Karl Rove has a piece at FoxNews titled “Republicans must resist game of chicken with president over ObamaCare.” In it, the establishment’s favorite political guru dispenses bad advice to grassroots conservatives, based on the assumption that defunding the health care law on a spending bill “won’t work.” He’s wrong about that.
Mr. Rove asserts that Republicans shouldn’t try to defund ObamaCare on the CR, because:
… the Continuing Resolution only affects discretionary spending. [Whereas, v]irtually all of ObamaCare costs are mandatory spending, unaffected by what’s in the CR.
Explanation of terms:
- A “continuing resolution” or CR funds provides “discretionary” funding for the government until the end of the current fiscal year.
- “Discretionary” spending means annually appropriated funding (i.e., funding that ends automatically at the end of each fiscal year); discretionary funding can only be renewed by a new law.
- “Mandatory” spending, by contrast, is permanently appropriated and can only be cut off by a new law. (Mandatory spending is also called auto-pilot or entitlement spending.)
Back to Rove:
Defunding ObamaCare in the CR would not affect spending for the expansion of Medicaid, which is almost half of ObamaCare’s cost. Nor would it affect the Exchanges – the subsidies for insurance coverage – that’s also mandatory spending. In fact, as little as 1% or 2% of ObamaCare’s outlays for the first ten years would be affected by adding to the CR a provision defunding ObamaCare.
Rove is basically saying, Look, 98 or 99 percent of ObamaCare is auto-pilot spending; but a CR is about something completely different: annually appropriated spending. Ergo, you can’t stop more than one or two percent of ObamaCare on a CR.
That would be a valid argument, if its basic premise were true. But it isn’t. What the “Don’t Fund It” coalition (led by Senators Mike Lee, Ted Cruz, Rand Paul, and others) is proposing is that all ObamaCare funding — including auto-pilot spending — be cut off by means of a legislative “rider” containing specific prohibitory language forbidding any ObamaCare funding from occurring. This rider would be attached to the CR, widely regarded as a “must-pass” measure.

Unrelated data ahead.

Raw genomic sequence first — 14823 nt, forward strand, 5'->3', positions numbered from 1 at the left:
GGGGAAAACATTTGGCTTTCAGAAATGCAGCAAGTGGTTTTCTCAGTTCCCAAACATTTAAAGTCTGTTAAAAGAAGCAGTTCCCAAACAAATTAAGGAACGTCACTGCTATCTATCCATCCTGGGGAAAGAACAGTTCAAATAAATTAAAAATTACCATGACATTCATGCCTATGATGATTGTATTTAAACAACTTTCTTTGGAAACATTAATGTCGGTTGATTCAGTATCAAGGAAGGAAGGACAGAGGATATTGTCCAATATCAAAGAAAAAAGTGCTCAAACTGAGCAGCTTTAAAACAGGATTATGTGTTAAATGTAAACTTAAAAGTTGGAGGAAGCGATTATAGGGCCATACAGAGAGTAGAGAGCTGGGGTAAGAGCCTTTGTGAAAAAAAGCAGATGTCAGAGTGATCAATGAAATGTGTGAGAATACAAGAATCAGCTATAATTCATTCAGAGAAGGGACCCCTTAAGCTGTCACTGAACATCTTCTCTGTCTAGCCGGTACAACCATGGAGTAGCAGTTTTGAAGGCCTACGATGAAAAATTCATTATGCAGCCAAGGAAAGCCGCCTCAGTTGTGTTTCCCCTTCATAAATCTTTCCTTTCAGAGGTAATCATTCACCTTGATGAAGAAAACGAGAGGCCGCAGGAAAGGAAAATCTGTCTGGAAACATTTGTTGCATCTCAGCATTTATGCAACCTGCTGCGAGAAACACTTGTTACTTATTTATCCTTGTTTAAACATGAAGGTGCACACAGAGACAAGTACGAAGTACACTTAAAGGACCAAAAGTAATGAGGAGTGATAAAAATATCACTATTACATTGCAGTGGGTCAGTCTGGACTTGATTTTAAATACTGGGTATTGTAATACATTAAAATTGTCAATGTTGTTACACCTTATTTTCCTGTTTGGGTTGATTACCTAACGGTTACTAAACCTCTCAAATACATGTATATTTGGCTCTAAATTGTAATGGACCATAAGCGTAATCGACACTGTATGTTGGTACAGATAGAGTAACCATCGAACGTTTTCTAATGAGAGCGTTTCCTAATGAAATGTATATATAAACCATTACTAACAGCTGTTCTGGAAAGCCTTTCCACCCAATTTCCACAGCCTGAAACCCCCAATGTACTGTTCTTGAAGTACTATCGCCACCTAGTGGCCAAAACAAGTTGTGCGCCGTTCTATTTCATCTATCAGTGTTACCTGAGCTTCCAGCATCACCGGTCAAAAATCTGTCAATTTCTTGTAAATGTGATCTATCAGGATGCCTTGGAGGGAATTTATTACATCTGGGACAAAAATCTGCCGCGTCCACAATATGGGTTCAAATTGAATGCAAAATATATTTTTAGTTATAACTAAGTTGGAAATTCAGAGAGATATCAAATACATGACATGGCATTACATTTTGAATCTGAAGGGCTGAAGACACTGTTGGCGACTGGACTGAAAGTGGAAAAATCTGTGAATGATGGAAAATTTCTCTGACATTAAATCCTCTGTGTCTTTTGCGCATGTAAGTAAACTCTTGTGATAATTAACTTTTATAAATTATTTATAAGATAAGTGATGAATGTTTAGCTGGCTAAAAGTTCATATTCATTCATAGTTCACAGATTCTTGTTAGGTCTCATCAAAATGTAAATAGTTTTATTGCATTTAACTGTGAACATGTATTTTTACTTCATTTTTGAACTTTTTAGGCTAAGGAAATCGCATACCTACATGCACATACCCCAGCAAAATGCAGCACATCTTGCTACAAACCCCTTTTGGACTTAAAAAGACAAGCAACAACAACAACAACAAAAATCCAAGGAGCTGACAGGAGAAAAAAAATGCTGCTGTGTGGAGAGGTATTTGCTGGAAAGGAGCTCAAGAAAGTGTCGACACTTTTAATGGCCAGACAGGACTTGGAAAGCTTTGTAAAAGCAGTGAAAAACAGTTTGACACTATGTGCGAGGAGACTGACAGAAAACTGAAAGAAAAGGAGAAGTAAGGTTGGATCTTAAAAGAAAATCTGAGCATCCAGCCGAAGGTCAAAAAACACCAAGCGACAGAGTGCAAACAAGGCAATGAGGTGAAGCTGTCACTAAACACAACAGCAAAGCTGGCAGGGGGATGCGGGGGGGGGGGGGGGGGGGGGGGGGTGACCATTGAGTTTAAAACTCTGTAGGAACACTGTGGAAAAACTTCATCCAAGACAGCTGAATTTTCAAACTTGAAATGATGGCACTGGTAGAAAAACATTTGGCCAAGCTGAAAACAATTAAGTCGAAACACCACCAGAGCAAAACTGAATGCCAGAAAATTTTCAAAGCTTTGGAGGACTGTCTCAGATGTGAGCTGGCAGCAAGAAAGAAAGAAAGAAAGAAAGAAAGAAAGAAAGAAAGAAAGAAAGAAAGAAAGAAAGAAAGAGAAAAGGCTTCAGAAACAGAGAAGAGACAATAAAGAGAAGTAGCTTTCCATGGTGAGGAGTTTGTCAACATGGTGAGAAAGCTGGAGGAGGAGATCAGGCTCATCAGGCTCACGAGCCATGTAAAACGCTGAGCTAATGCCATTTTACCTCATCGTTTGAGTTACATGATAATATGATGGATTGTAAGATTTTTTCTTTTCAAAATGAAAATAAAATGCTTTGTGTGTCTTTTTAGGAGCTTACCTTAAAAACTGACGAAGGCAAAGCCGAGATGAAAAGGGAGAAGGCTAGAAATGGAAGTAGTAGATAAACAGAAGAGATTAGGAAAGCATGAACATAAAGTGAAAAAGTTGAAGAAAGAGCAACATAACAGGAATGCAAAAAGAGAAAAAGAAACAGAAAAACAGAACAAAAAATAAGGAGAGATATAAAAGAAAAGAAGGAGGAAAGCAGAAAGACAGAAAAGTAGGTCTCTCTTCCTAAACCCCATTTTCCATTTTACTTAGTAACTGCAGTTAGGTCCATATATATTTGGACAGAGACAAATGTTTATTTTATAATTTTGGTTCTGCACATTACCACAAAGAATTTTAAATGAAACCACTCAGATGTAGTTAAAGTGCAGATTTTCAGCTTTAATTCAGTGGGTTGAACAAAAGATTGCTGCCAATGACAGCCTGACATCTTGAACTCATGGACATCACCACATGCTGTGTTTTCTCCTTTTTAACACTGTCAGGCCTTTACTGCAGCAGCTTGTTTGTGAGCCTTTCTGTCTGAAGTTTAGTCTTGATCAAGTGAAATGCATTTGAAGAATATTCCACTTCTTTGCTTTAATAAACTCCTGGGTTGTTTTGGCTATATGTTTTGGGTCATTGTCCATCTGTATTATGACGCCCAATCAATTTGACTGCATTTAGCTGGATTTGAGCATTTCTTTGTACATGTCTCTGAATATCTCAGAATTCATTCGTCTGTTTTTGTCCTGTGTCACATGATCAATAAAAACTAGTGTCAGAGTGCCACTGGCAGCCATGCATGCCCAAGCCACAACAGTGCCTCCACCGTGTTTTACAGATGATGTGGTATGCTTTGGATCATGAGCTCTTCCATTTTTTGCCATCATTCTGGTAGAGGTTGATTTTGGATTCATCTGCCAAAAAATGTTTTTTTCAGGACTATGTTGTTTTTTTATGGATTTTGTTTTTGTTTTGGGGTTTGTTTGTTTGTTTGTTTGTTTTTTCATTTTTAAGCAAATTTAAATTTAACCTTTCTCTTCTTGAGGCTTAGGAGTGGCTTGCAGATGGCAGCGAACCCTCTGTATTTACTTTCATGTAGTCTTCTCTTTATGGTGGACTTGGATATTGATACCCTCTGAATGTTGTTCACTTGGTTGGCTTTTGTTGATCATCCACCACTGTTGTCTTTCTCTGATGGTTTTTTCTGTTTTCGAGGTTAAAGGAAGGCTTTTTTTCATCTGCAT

(a) In General- Notwithstanding any other provision of law, no Federal funds shall be made available to carry out any provisions of the Patient Protection and Affordable Care Act (Public Law 111-148) or title I and subtitle B of title II of the Health Care and Education Reconciliation Act of 2010 (Public Law 111-152), or of the amendments made by either such Act [i.e., ObamaCare].
(b) Limitation- No entitlement to benefits under any provision of the Patient Protection and Affordable Care Act (Public Law 111-148) or title I and subtitle B of title II of the Health Care and Education Reconciliation Act of 2010 (Public Law 111-152), or the amendments made by either such Act [i.e., ObamaCare], shall remain in effect on and after the date of the enactment of this Act, nor shall any payment be awarded, owed, or made to any State, District, or territory under any such provision.
(c) Unobligated Balances- Notwithstanding any other provision of law, all unobligated balances available under the provisions of law referred to in subsection (a) [i.e., ObamaCare] are hereby rescinded.
This language is clear and comprehensive. Enacting it would bring ObamaCare to a complete and permanent halt.
But let’s assume, for the sake of argument, that Rove is right and the defunding language really will be limited to just discretionary spending. Even then, he is wrong in assuming it would affect only “one or two percent” of ObamaCare.
As the nonpartisan Congressional Research Service (CRS) has explained, the Department of Health and Human Services (HHS) and the IRS “will incur substantial administrative costs to implement the law’s private insurance reforms,” including the massive exchange subsidies, “and its changes to the federal health care programs,” including the massive Medicaid expansion. These administrative costs “will have to be funded through the annual discretionary appropriations.” (Emphasis added.)
What that means is if Congress should now decline or fail to appropriate additional discretionary funds, the bureaucracies won’t have the funds they need to issue further regulations, make further policy decisions, or, presumably, to cut the checks to individuals in the exchanges and checks to states under the Medicaid expansion.
But just in case there’s any doubt about the bureaucracy’s ability to cut those auto-pilot checks, the rider language absolutely forbids it.
Note: If OMB declares these activities to be “essential” government functions, then it is possible that they will continue during a slowdown of nonessential government services (which is really what a “government shutdown” is).
Some may try to come to Rove’s rescue by pointing out that in 2010 Congress (then under Democratic party control) gave the Administration a billion-dollar pot of cash with which to implement the president’s health care law. Presumably, that money could tide them over for a while? Nope. HHS reports that that money is now mostly spent.
Because Mr. Rove’s basic factual assumption is mistaken, his tactical advice is suspect.